Formal apologies and recognition should not be empty rhetoric and should not be the end but the beginning.  This should lead to acts of reconciliation where a state and its peoples, try to come to terms with racist and discriminatory actions that have caused long-term suffering, discord and division;  humiliation and frustration, injustice and marginalization of indigenous peoples. Reconciliation is a multi-complex process, including  provision for redress and the search for truth, justice, forgiveness, healing, in order to find a way to coexist with former adversaries on the basis of equality and mutual respect.  It is a process through which a society moves from a divided past to a shared future. This also includes protection and respect of  the collective and individual human rights of indigenous peoples as contained in the United Nations Declaration on the Rights of Indigenous Peoples.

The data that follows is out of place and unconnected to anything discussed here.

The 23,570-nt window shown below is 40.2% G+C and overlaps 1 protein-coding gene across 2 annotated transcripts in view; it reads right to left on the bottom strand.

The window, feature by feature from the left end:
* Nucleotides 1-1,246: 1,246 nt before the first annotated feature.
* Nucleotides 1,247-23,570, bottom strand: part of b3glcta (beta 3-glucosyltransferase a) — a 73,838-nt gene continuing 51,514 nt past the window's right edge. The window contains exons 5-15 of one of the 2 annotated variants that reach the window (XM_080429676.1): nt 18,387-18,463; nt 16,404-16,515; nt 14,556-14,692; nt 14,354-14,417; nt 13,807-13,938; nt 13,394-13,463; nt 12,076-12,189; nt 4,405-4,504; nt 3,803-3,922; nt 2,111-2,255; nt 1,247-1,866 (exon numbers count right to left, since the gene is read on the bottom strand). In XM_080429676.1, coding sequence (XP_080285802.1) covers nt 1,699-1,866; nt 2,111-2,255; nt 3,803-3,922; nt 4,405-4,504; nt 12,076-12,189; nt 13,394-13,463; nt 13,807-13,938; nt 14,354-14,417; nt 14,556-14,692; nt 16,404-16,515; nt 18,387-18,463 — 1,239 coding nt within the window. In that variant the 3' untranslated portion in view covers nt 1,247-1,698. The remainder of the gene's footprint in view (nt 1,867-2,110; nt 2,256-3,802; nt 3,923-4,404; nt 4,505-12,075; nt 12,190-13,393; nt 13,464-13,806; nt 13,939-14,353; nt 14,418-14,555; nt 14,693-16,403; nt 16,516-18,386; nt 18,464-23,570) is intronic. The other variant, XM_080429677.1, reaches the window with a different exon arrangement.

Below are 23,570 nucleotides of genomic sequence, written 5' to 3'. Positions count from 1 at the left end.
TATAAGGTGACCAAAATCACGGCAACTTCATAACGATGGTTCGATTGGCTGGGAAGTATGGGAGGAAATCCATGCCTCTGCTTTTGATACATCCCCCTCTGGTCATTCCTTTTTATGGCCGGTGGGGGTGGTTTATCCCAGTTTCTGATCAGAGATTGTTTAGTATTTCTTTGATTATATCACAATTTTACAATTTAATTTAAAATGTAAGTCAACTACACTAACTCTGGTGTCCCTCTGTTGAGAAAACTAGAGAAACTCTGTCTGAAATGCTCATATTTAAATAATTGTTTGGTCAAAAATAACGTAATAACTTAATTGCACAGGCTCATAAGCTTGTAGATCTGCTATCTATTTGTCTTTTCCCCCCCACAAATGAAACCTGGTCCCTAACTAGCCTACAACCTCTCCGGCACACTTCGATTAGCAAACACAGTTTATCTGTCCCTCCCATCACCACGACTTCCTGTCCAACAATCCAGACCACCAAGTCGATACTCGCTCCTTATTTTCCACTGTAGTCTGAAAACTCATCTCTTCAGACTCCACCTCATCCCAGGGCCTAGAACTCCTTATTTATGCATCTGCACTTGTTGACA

Reconciliation should also be a specific commitment to address human rights, like the rights to health and housing, education and employment, rights to culture and identity so that the quality of life for indigenous peoples is improved with the goal of ending their over-representation among the poor, the illiterate, the sick and among those who have involuntarily disappeared and those in jails. 

This brings me back to the United Nations Declaration on the Rights of Indigenous Peoples.   The Declaration contains the international minimum standards for the respect, protection and fulfillment of indigenous peoples rights. Many of its articles are taken from existing legally binding agreements like the International Covenant on Civil and Political Rights, the International Covenant on Economic, Social and Cultural Rights and the Convention on the Elimination of all Forms of Racial Discrimination, among others. The Declaration interprets how international human rights law is applied to indigenous peoples as distinct peoples and as collectives.